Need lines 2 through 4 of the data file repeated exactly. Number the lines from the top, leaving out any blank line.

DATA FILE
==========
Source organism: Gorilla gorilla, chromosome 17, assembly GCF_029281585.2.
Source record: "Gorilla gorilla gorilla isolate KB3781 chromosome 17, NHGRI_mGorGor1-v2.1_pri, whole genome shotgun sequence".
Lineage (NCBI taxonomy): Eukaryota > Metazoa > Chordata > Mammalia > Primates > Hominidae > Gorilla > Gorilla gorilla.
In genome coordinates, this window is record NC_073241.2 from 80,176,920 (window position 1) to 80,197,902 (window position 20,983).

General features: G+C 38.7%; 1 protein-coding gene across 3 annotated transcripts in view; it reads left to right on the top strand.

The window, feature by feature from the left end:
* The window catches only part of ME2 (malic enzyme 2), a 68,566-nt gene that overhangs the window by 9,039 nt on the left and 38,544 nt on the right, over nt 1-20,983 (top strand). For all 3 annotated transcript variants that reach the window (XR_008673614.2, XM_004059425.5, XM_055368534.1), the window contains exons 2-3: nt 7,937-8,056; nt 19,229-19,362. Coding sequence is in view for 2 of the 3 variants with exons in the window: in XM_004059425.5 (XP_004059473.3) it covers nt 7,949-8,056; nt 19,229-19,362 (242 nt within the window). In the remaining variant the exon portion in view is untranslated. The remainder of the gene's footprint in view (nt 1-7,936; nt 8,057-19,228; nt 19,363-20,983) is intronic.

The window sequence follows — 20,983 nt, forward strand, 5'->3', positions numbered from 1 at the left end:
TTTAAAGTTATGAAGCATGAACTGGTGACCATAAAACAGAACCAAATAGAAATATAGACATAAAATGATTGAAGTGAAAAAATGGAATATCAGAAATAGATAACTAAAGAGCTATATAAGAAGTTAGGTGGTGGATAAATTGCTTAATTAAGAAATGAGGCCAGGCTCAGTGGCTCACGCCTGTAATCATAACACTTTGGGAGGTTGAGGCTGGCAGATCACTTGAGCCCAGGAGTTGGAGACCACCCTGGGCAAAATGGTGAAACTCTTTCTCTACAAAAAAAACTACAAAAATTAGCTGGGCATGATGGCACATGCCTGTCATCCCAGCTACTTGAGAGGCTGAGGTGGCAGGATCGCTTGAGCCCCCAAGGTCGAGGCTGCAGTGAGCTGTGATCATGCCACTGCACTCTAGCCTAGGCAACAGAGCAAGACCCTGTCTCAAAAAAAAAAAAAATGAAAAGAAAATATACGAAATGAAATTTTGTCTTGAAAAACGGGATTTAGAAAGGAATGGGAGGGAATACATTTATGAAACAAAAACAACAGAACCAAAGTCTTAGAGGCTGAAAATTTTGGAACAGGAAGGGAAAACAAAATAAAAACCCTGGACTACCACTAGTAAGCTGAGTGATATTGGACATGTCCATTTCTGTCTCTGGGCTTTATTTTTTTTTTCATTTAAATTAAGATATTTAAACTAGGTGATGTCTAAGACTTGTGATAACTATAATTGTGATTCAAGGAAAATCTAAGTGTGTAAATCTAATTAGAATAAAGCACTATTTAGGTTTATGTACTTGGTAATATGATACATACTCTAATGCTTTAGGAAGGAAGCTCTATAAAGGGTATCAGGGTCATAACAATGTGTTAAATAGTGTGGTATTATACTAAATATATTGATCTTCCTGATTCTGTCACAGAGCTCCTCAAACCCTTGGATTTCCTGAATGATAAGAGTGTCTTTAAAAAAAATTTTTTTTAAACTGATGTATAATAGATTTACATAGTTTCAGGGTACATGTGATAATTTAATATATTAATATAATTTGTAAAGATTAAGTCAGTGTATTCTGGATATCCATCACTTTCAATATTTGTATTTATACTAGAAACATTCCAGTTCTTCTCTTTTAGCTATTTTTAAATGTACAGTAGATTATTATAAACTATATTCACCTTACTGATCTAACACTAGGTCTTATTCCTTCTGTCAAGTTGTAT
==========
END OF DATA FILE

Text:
Source record: "Gorilla gorilla gorilla isolate KB3781 chromosome 17, NHGRI_mGorGor1-v2.1_pri, whole genome shotgun sequence".
Lineage (NCBI taxonomy): Eukaryota > Metazoa > Chordata > Mammalia > Primates > Hominidae > Gorilla > Gorilla gorilla.
In genome coordinates, this window is record NC_073241.2 from 80,176,920 (window position 1) to 80,197,902 (window position 20,983).